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Love Thy Neighbour as yourself ?

Written by Rabbi Jonathan Guttentag

And you shall love your neighbour like yourself, I am G-d. (Vayikra 19;18)
The commandment to have love for fellow human beings is one of Judaism’s most famous legacies to all mankind. The great Rabbi Akiva referred to it a major principle of the Torah. His teacher Hillel, when confronted with a potential convert who wanted to be taught the whole Torah “while standing on one leg”, responded with a variation on the theme: “that which is detested to you, do not do to your friend.” The difficulty in the command of loving a neighbour comes with the word kamocha, “like yourself”. Are we indeed supposed to give him everything that we have? Surely no love can approach the natural elemental power of self-love. How, then, can the individual be expected to love someone else as much as him or her self?

A recent commentary Ktav Ve’Hakabalah suggests that the command needs to be understood in a different way, as follows: The love that we have to have for our fellow, is defined by kamocha, “like you”. This means the same sort of devotion that we expect from others towards us. The amount of devoted care and concern that we naturally expect from others, that must serve as a yardstick of how much love we are to display for them. Loving our fellow does not extend to giving him everything that we have; because that is not what we expect from him. Ktav v’Hakabalah enumerates, in an non-exhaustive list, the actions of love and care that we would expect from others. We expect others to:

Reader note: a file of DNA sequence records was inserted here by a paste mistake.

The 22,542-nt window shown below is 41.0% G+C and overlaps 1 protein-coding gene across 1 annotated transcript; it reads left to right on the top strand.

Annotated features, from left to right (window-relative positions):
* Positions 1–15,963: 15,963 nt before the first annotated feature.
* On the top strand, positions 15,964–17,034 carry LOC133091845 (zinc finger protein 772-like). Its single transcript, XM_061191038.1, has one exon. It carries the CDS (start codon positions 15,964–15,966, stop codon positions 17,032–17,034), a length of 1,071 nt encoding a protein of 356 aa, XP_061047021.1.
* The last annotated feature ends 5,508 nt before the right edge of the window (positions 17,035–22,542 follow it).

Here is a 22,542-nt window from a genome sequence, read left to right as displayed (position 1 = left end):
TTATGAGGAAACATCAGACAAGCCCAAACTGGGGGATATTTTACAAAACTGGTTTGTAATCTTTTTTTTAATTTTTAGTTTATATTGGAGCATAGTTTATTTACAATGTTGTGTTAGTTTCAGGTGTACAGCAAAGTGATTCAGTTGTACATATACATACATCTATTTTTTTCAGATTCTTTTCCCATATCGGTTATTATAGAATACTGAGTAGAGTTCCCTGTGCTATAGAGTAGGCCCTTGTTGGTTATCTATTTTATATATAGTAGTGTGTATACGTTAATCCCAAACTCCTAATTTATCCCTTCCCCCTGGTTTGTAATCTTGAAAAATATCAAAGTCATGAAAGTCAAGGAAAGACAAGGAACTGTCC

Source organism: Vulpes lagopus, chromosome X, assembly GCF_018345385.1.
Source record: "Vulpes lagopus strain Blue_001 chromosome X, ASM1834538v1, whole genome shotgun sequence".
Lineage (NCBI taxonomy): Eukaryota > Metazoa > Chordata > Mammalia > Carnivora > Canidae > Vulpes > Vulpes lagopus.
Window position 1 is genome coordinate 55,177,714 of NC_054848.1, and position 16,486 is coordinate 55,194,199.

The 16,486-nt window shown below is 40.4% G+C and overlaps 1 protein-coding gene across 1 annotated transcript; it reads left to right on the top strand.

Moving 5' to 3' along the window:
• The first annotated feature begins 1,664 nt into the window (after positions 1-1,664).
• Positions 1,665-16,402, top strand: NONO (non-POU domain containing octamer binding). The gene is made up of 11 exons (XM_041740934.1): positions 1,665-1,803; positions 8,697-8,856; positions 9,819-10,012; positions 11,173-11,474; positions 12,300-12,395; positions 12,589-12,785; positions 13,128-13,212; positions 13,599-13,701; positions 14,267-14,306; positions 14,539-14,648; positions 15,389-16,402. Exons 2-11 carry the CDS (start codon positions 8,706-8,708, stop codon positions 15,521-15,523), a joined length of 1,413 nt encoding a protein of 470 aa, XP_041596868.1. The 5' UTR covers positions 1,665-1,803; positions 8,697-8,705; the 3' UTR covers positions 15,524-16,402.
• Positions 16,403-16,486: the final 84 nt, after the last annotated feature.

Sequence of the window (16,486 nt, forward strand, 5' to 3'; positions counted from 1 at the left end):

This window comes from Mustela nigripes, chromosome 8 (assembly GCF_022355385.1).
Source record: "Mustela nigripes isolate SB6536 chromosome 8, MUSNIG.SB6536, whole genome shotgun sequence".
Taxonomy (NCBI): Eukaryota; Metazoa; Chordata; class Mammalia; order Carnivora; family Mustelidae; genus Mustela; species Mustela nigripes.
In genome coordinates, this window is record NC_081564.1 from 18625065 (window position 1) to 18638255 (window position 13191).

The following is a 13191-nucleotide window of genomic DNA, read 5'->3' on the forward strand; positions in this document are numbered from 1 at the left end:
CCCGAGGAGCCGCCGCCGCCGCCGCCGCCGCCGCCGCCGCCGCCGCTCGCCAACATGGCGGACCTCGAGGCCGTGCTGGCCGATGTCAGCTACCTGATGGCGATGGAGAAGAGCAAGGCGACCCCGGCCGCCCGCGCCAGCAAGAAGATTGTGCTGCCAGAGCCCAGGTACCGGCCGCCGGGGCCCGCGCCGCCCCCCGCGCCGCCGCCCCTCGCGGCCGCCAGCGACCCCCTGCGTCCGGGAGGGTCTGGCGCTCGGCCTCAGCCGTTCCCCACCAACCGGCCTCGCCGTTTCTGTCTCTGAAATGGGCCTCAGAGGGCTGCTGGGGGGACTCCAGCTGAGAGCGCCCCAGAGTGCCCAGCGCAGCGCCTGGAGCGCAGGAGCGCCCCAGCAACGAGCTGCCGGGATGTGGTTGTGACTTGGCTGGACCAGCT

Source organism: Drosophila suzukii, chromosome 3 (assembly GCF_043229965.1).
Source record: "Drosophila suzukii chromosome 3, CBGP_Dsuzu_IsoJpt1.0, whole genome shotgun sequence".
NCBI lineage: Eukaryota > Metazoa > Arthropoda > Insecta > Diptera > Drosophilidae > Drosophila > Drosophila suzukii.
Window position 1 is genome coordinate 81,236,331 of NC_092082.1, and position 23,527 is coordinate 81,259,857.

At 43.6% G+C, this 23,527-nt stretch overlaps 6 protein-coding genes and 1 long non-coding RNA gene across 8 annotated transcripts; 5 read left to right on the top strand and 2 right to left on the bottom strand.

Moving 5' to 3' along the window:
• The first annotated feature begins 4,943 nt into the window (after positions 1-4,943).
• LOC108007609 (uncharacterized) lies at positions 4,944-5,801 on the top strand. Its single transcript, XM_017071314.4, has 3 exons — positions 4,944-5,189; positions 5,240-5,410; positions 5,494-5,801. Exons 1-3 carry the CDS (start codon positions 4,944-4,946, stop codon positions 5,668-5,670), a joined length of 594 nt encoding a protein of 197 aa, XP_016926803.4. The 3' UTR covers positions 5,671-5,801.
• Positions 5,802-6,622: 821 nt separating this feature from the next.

(1) be sincere and not devious in their approach to us;
(2) treat us with respect
(3) to enquire about our welfare;
(4) to empathise with us in times of distress;
(5) to receive us at all times with a smiling countenance;
(6) to judge us and our actions favourably, not negatively;
(7) to be prepared to put themselves out for us;
(8) to lend us items from time to time when we need.

These expressions of love, or even common courtesies, are what we expect other people to grant to us. They serve as an indicator of what we are expected to do for others in fulfillment of the Torah’s command to love our fellow.

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